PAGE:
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Associations of specific types of sports and exercise with all-cause and cardiovascular-disease mortality: a cohort study of 80 306 British adults
  1. Pekka Oja1,
  2. Paul Kelly2,
  3. Zeljko Pedisic3,
  4. Sylvia Titze4,
  5. Adrian Bauman5,
  6. Charlie Foster6,
  7. Mark Hamer7,
  8. Melvyn Hillsdon8,
  9. Emmanuel Stamatakis5
  1. 1UKK Institute, Tampere, Finland
  2. 2Sport, Physical Education and Health Sciences, University of Edinburgh, Edinburgh, UK
  3. 3Institute of Sport, Exercise and Active Living, Victoria University, Melbourne, Victoria, Australia
  4. 4Institute of Sport Sciences, University of Graz, Graz, Austria
  5. 5Sydney Medical School, University of Sydney, Sydney, New South Wales, Australia
  6. 6Nuffield Department of Population Health, University of Oxford, Oxford, UK
  7. 7School of Sport, Exercise and Health Sciences, Loughborough University, Loughborough, UK
  8. 8Sport and Health Sciences, University of Exeter, Exeter, UK
  1. Correspondence to Dr Pekka Oja, UKK Institute, P.O. Box 30, Tampere 33501, Finland; pekka.oja{at}uta.fi

Abstract

Background/Aim Evidence for the long-term health effects of specific sport disciplines is scarce. Therefore, we examined the associations of six different types of sport/exercise with all-cause and cardiovascular disease (CVD) mortality risk in a large pooled Scottish and English population-based cohort.

Methods Cox proportional hazards regression was used to investigate the associations between each exposure and all-cause and CVD mortality with adjustment for potential confounders in 80 306 individuals (54% women; mean±SD age: 52±14 years).

Results Significant reductions in all-cause mortality were observed for participation in cycling (HR=0.85, 95% CI 0.76 to 0.95), swimming (HR=0.72, 95% CI 0.65 to 0.80), racquet sports (HR=0.53, 95% CI 0.40 to 0.69) and aerobics (HR=0.73, 95% CI 0.63 to 0.85). No significant associations were found for participation in football and running. A significant reduction in CVD mortality was observed for participation in swimming (HR=0.59, 95% CI 0.46 to 0.75), racquet sports (HR=0.44, 95% CI 0.24 to 0.83) and aerobics (HR=0.64, 95% CI 0.45 to 0.92), but there were no significant associations for cycling, running and football. Variable dose–response patterns between the exposure and the outcomes were found across the sport disciplines.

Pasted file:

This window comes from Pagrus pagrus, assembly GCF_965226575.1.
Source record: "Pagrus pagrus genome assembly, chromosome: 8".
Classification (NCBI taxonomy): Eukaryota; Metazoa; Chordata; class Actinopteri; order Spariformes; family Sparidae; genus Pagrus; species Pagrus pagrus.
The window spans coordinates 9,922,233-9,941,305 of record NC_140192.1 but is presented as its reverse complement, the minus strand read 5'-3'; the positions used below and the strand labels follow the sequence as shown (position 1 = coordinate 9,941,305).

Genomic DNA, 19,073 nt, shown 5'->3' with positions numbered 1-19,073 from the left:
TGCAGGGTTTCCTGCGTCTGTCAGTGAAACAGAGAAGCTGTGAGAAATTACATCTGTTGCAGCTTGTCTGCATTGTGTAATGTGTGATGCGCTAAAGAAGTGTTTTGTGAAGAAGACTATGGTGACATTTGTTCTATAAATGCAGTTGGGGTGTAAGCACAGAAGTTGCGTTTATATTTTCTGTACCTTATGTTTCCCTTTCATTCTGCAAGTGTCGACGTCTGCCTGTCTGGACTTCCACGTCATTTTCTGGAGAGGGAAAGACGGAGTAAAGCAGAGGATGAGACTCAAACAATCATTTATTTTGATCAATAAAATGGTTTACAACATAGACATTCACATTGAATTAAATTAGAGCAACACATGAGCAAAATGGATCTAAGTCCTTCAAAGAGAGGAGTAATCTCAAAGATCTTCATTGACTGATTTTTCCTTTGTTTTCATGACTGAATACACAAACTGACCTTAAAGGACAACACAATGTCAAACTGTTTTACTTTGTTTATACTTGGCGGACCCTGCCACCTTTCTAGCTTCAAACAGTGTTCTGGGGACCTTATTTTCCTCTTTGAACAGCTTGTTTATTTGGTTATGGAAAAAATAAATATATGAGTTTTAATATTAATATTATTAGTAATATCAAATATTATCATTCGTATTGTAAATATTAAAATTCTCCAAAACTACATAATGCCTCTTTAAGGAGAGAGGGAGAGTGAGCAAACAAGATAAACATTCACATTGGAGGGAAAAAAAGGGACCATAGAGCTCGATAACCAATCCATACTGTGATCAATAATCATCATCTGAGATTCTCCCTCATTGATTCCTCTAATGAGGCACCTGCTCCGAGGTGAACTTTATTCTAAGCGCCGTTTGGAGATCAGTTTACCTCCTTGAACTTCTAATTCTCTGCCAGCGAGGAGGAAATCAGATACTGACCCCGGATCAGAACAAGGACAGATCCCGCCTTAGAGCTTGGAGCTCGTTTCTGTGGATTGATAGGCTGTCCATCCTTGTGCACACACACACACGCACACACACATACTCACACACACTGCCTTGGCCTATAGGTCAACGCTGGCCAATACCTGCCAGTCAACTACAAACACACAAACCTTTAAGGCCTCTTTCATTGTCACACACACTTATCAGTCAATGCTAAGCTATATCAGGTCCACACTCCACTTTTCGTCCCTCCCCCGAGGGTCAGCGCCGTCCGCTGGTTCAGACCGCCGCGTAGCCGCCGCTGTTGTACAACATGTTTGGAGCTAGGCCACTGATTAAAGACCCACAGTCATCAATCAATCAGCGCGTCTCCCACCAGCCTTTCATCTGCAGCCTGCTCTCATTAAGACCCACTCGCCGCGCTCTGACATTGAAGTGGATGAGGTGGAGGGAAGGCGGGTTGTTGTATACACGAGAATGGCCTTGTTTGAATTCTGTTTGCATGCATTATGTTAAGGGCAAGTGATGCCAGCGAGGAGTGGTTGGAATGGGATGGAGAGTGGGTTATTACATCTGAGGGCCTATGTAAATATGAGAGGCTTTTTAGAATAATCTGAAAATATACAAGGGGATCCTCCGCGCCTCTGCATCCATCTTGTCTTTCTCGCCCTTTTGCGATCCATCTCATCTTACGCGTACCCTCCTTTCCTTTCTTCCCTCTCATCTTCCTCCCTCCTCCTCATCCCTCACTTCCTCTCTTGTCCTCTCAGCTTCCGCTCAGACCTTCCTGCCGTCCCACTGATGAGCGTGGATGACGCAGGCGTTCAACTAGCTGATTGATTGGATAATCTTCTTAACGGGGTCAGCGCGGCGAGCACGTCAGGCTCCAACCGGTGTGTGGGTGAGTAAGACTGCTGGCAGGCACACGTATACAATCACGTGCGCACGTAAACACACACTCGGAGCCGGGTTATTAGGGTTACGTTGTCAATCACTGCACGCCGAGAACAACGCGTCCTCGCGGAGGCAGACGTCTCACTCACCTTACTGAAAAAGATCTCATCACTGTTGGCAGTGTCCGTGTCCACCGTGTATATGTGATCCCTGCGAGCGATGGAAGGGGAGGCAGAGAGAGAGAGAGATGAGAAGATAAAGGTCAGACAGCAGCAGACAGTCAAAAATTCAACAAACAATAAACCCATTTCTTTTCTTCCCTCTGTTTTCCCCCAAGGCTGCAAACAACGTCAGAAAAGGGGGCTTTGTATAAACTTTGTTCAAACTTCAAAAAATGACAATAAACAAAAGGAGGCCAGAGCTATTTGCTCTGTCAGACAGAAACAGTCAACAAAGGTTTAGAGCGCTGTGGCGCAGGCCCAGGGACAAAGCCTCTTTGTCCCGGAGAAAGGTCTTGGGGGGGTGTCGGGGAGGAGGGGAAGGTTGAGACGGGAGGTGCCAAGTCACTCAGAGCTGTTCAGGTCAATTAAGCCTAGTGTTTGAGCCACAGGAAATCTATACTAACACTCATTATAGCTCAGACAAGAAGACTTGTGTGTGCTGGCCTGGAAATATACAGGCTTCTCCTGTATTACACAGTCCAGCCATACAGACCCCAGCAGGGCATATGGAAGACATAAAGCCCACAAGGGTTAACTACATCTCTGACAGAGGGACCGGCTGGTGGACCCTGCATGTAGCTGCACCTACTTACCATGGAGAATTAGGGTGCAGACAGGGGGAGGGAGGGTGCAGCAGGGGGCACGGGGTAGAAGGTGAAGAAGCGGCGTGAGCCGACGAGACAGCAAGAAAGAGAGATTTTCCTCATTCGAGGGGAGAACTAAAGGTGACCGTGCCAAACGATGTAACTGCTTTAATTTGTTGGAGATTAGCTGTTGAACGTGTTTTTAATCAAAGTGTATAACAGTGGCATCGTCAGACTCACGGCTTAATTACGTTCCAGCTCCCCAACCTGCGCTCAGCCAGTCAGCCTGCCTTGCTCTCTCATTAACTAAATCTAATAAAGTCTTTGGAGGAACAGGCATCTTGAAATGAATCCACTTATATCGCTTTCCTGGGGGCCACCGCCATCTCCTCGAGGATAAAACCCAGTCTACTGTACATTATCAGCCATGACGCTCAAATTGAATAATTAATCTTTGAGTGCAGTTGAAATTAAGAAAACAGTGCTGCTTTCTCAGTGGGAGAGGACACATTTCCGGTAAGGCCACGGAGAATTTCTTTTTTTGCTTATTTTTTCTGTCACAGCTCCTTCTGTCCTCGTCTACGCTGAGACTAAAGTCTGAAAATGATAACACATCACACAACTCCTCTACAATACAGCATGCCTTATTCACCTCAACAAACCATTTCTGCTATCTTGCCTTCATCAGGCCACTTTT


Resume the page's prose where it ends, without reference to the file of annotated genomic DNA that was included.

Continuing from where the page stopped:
Conclusions These findings demonstrate that participation in specific sports may have significant benefits for public health. Future research should aim to further strengthen the sport-specific epidemiological evidence base and understanding of how to promote greater sports participation.

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Footnotes

  • Contributors PO and ZP conceived the idea for the study. PO and ES made a study plan. ES, PK, PO, ST and ZP contributed to the development of the data analysis design. ES processed and analysed the data. PO, PK, ST, ES and ZP drafted the manuscript. AB, CF, MHa, MHi contributed to the writing of the manuscript. All authors contributed to drafting the rebuttal and revising the final draft of the manuscript.

  • Competing interests None declared.

  • Ethics approval Ethical approval was granted for all aspects of these studies by the following Ethics Committees prior to each survey year data collection: HSE 1994 was approved by the Medical Ethics Committee of the British Medical Association; HSE 1998/99 were approved by North Thames Multi Centre Research Ethics Committee; HSE 2003/2004 were approved by the London Multi-Centre Research Ethics Committee; SHS 1998 was approved by the Research Ethics Committees for All Health Boards for Scotland; SHS 2003 was approved by the Multi Research Ethics Committee for Scotland.

  • Provenance and peer review Not commissioned; externally peer reviewed.

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    Pekka Oja Paul Kelly Zeljko Pedisic Sylvia Titze Adrian E Bauman Charlie Foster Mark Hamer Melvyn Hillsdon Emmanuel Stamatakis